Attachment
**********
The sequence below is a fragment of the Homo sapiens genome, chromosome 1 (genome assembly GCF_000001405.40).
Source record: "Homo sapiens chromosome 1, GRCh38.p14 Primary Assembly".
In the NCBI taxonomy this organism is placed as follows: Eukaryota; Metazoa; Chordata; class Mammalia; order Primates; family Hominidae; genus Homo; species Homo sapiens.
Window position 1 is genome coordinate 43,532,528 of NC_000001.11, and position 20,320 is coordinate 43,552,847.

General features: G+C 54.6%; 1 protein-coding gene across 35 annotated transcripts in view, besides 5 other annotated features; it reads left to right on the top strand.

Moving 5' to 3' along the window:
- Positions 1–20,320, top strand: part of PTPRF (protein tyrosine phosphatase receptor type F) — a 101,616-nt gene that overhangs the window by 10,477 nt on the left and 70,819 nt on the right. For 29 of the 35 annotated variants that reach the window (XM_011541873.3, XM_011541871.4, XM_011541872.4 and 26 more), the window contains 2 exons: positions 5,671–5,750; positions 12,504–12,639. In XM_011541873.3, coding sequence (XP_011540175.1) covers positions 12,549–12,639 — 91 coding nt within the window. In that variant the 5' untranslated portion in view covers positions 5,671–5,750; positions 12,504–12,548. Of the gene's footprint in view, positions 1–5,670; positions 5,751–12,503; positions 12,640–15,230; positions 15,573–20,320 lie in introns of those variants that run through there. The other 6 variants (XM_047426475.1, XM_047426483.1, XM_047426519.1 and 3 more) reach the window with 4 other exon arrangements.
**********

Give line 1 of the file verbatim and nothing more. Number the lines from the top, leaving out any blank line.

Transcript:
The sequence below is a fragment of the Homo sapiens genome, chromosome 1 (genome assembly GCF_000001405.40).